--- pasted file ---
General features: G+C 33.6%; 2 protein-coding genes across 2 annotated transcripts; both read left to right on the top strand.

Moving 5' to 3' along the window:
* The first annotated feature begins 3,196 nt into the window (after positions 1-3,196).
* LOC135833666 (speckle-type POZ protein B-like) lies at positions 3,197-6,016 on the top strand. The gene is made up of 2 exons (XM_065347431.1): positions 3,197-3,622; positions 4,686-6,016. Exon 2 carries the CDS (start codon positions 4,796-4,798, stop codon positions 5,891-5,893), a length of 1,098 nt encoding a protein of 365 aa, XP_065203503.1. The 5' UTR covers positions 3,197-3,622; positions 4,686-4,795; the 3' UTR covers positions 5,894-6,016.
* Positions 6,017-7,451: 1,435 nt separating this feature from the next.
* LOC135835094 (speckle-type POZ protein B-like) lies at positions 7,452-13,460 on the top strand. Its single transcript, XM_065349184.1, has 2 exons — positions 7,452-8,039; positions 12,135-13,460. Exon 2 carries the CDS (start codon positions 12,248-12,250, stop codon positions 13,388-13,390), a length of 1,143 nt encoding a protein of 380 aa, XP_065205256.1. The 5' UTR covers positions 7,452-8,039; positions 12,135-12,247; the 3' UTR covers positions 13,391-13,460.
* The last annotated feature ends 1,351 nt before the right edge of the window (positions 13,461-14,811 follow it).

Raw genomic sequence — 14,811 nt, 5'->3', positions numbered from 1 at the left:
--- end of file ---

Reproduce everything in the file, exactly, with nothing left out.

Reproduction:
General features: G+C 33.6%; 2 protein-coding genes across 2 annotated transcripts; both read left to right on the top strand.

Moving 5' to 3' along the window:
* The first annotated feature begins 3,196 nt into the window (after positions 1-3,196).
* LOC135833666 (speckle-type POZ protein B-like) lies at positions 3,197-6,016 on the top strand. The gene is made up of 2 exons (XM_065347431.1): positions 3,197-3,622; positions 4,686-6,016. Exon 2 carries the CDS (start codon positions 4,796-4,798, stop codon positions 5,891-5,893), a length of 1,098 nt encoding a protein of 365 aa, XP_065203503.1. The 5' UTR covers positions 3,197-3,622; positions 4,686-4,795; the 3' UTR covers positions 5,894-6,016.
* Positions 6,017-7,451: 1,435 nt separating this feature from the next.
* LOC135835094 (speckle-type POZ protein B-like) lies at positions 7,452-13,460 on the top strand. Its single transcript, XM_065349184.1, has 2 exons — positions 7,452-8,039; positions 12,135-13,460. Exon 2 carries the CDS (start codon positions 12,248-12,250, stop codon positions 13,388-13,390), a length of 1,143 nt encoding a protein of 380 aa, XP_065205256.1. The 5' UTR covers positions 7,452-8,039; positions 12,135-12,247; the 3' UTR covers positions 13,391-13,460.
* The last annotated feature ends 1,351 nt before the right edge of the window (positions 13,461-14,811 follow it).

Raw genomic sequence — 14,811 nt, 5'->3', positions numbered from 1 at the left: